Sections

QC grad Italy-bound for Fulbright research

Share on TwitterTweet
Share on Facebook
Subscribe

Get our stories in your inbox, free.

Like TimesLedger on Facebook.

A recent Queens College graduate is about to pursue her research on Naples, Italy, in the years following World War II as a Fulbright scholar in that city.

Jackie Aiello, 23, of Glen Cove, L.I., earned her master's in English language teaching from Queens College in May 2008.

Her degree comes right on the heels of a bachelor's degree program at Barnard College, where she wrote two theses on Naples during the postwar period when American forces had liberated the city and remained for two years, and the other about Neapolitan poet and playwright Eduardo de Filippo, who wrote about the occupation from the Italian point of view.

Aiello is to leave Friday for Naples to get settled in the city before she begins work Oct. 1 as a Fulbright English teaching fellow, a project which will allow her to continue her research in the setting where it all happened.

"I'm assigned to two schools, a technical institute and a liceo classico [a high school where classical studies is the focus], where I'll do cultural presentations," Aiello said.

But she said the teaching is only meant to be part-time, the same for the research.

"Even in the application, they [the Fulbright committee] encouraged me not to focus too much on my research project," Aiello said. "In January, we have to give an update on our progress, and another at the end of the year. They're going to want us to get involved in the community, and I assume we'll write about that."

The application process for the prestigious Fulbright fellowship took Aiello the entire 2007-08 academic year, with the application and references due in October, she said.

"In January, I found out I'd passed the first level, and at that point it's 50-50 whether you get it. And then I found out in May" that she had been selected, she said. "I was applying for jobs with this always at the back of my mind. Everybody was right that it was impossible, but I'm so glad it paid off."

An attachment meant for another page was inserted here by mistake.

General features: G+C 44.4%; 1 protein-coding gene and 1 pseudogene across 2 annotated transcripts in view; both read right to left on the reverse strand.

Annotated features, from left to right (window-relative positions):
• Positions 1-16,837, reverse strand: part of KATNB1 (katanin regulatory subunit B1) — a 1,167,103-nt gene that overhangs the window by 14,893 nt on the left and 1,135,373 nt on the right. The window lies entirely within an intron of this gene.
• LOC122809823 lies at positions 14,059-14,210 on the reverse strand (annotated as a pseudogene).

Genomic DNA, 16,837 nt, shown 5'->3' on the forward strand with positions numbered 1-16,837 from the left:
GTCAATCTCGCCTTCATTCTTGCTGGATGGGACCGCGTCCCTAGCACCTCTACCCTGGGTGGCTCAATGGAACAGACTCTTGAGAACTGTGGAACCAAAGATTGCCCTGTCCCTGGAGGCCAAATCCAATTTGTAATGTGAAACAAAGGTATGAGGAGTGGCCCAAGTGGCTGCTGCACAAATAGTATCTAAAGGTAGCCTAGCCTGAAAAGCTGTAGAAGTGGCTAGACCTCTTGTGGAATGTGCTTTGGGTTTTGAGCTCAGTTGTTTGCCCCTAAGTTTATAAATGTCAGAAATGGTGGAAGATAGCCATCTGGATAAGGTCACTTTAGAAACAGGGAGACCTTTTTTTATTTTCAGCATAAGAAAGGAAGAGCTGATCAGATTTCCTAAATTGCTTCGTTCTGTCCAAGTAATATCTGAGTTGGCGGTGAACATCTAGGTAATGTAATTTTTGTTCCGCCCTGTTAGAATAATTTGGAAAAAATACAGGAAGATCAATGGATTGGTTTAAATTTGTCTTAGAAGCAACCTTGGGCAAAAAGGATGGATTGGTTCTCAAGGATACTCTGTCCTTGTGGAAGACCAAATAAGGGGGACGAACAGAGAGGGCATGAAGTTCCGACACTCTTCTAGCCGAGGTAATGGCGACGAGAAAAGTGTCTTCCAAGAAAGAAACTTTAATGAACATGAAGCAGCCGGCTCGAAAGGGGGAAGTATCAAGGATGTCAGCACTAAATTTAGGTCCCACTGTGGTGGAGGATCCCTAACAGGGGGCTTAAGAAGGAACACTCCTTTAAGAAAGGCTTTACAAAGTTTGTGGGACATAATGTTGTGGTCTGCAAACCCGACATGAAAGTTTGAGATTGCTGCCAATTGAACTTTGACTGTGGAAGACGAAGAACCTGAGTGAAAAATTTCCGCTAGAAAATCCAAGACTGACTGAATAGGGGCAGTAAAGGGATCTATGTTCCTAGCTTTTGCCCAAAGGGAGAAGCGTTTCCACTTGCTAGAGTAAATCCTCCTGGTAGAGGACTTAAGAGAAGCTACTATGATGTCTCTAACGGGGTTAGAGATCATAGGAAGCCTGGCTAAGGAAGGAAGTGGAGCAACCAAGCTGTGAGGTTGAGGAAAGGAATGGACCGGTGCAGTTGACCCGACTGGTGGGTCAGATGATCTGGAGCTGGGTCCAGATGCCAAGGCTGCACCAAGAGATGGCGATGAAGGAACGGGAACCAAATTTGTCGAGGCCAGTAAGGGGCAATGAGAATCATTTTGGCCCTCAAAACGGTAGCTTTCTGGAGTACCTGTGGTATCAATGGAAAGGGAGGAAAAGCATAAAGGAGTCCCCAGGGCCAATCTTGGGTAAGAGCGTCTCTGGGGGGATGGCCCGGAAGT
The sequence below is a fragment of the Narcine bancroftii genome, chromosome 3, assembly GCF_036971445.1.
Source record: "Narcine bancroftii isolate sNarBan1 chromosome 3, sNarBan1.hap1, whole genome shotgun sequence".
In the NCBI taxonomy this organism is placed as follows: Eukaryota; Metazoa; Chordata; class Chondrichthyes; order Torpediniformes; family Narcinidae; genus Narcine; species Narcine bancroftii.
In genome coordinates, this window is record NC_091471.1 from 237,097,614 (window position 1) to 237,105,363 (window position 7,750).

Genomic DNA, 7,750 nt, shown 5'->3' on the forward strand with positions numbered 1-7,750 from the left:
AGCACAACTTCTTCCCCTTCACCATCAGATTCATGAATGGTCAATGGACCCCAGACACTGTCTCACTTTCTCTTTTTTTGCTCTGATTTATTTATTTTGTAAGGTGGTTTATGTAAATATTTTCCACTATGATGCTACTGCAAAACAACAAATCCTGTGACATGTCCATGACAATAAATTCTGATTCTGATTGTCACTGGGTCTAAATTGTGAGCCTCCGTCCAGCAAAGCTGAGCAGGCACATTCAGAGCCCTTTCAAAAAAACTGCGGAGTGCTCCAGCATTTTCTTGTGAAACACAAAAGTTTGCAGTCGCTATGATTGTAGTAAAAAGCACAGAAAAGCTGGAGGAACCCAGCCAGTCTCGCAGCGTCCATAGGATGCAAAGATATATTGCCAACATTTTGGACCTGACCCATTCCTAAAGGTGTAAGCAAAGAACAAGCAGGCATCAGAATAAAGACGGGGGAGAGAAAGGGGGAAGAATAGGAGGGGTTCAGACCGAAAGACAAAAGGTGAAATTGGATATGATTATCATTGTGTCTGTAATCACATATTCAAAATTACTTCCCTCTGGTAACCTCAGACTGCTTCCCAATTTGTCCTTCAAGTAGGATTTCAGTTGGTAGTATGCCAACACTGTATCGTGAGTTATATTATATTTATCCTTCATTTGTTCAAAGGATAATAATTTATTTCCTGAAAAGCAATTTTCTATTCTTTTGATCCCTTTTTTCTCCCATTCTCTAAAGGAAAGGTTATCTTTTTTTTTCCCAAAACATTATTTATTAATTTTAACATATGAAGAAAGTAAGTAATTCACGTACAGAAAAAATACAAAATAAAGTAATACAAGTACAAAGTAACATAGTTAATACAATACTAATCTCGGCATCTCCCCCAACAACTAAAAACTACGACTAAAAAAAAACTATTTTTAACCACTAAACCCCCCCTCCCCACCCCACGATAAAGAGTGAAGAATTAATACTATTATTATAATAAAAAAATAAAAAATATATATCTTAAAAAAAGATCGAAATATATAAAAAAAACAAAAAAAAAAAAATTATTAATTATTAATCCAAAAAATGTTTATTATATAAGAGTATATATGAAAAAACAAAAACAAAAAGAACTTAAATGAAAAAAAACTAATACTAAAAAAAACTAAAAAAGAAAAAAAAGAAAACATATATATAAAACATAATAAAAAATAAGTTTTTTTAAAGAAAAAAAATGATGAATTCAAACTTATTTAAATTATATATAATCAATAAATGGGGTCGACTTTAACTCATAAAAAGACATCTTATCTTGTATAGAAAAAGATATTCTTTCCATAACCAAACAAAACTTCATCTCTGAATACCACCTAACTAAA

For Aiello, spending a year in Naples is a sort of return home — her father grew up in nearby Sorrento, and she was born in Italy and returned as a child.

"I spent several years in Italy in elementary school. It was a small town, where there were 50 students in the K-5 school," she said.

Today’s news:
Share on TwitterTweet
Share on Facebook
Subscribe

Get our stories in your inbox, free.

Like TimesLedger on Facebook.

Reader Feedback

Enter your comment below

By submitting this comment, you agree to the following terms:

You agree that you, and not TimesLedger.com or its affiliates, are fully responsible for the content that you post. You agree not to post any abusive, obscene, vulgar, slanderous, hateful, threatening or sexually-oriented material or any material that may violate applicable law; doing so may lead to the removal of your post and to your being permanently banned from posting to the site. You grant to TimesLedger.com the royalty-free, irrevocable, perpetual and fully sublicensable license to use, reproduce, modify, adapt, publish, translate, create derivative works from, distribute, perform and display such content in whole or in part world-wide and to incorporate it in other works in any form, media or technology now known or later developed.

This week’s featured advertisers

CNG: Community Newspaper Group